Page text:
On March 19, 1896, two months before the village of Bemidji was incorporated, the first edition of The Bemidji Pioneer was printed.

That means the newspaper you are reading today -- even if it may be online -- was published by the longest continuously running business in town, exactly 125 years after that first edition came off the press.

The newspaper business has changed a great deal since then, especially in recent years with the advent of the internet. Fewer copies of the paper are printed these days as more people access Pioneer stories, photos, videos and advertisements online. But the mission of providing that information has not changed.

“Today with both our print and digital presence, it is an exciting time at the Pioneer,” said Publisher Todd Keute, “just as exciting as I am sure it was when that first edition rolled off the press 125 years ago.”

Bemidji Pioneer publisher Todd Keute, left, and editor Annalise Braught look over a recent edition of the Pioneer in the newsroom on Tuesday, March 16, 2021. (Jillian Gandsey / Bemidji Pioneer)
Bemidji Pioneer publisher Todd Keute, left, and editor Annalise Braught look over a recent edition of the Pioneer in the newsroom on Tuesday, March 16, 2021. (Jillian Gandsey / Bemidji Pioneer)

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The Bemidji Pioneer was printed once a week when it was first established by Edward Kaiser, who also had a role in developing the townsite. In April of 1903, the Daily Pioneer was launched. It changed its name to the Bemidji Daily Pioneer in 1904 and was designated the official county and city paper.

The newspaper was locally owned until 1972, and for the next 25 years the owners were from outside the region, as far away as New York, Idaho and Virginia. Since 1997, the Pioneer has been under the ownership of family-run Forum Communications Company based in Fargo.

Publishers, editors and other employees have come and gone. The newspaper’s location has changed several times. Printing presses have gone away. But the Pioneer’s commitment to informing, entertaining and delivering ads to readers has not wavered.

“Many things have changed in 125 years, but being the voice of Bemidji has not,” said Bill Marcil Jr., fifth generation CEO and publisher of Forum Communications. “The Pioneer has a tremendous history of telling the stories that have made Bemidji. Our distribution methods have changed and advanced, but our company has been committed to investing in journalism, advertising and technology. Today is a good day to honor all the past and present employees that have been dedicated to Bemidji.”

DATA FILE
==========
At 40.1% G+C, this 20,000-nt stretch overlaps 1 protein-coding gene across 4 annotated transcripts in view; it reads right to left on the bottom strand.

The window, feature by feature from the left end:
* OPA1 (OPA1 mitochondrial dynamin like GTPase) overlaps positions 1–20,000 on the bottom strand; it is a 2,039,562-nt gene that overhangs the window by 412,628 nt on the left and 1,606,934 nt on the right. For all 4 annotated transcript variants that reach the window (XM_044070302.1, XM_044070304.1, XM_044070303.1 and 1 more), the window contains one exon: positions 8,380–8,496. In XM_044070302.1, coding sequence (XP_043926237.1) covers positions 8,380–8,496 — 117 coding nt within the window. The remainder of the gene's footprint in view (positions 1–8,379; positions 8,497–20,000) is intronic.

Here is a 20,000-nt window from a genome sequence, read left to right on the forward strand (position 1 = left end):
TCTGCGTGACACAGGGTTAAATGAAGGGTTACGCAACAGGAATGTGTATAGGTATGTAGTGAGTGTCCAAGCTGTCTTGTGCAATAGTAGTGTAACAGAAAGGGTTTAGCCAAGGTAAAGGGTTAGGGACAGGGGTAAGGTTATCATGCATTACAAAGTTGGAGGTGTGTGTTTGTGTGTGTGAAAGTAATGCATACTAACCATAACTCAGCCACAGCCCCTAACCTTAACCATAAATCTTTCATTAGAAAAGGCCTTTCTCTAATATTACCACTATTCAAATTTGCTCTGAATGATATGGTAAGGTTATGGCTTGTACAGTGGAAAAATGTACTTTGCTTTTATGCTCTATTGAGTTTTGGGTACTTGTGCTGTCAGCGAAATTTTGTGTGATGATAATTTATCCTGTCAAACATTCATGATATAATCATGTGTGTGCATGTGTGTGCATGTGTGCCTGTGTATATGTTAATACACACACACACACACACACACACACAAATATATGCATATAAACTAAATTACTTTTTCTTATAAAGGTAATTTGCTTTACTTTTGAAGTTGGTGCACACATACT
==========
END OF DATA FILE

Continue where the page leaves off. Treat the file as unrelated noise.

The Pioneer now publishes a print edition twice weekly, on Wednesday and Saturday. On other days, Editor Annalise Braught and her team of eight reporters and multimedia producers also post stories online at bemidjipioneer.com, where a growing audience means more people than ever are being reached.

One member of that audience is longtime subscriber Gloria Woodard, who remembers retrieving the morning paper for her parents back in the 1940s.

“I used to walk out to the road and get the paper for them,” Woodard said. “It was a real treat. We had to get the paper to find out what was in it. To them, it was the only way to get the news.”

Woodard, 86, has adapted to the new world of online news, but also looks forward to delivery of her print editions.

“I try to look at it online every day,” she said, "but I’m having a little trouble with my internet, so when I know it’s Wednesday or Saturday I watch for the mailman to come, and I run out and get my paper.”

Another loyal subscriber is Cecelia McKeig, who grew up in Bemidji and now lives in Federal Dam. McKeig visits Bemidji regularly as an author and historian with great interest in her hometown.

“For a researcher the Pioneer is absolutely vital,” she said. “We use it more than any other resource for Beltrami County history. Because people were so candid in the early days, it gives us a much better picture of what life was like than any official document does.”

Like Edward Kaiser and others who followed as publishers through the years, Keute understands the role the Pioneer has played since 1896. The current publisher reflected on the newspaper’s 125th anniversary this week.

“I always come back to all of the dedicated employees and their commitment to keeping our readers informed over all of those years,” Keute said. “Thanks to our subscribers' support, the Pioneer has delivered pages upon pages with thousands upon thousands of stories chronicling, recording and reporting on the events which shaped Bemidji. It's hard not to be proud of the role the Pioneer has played over all of those years.”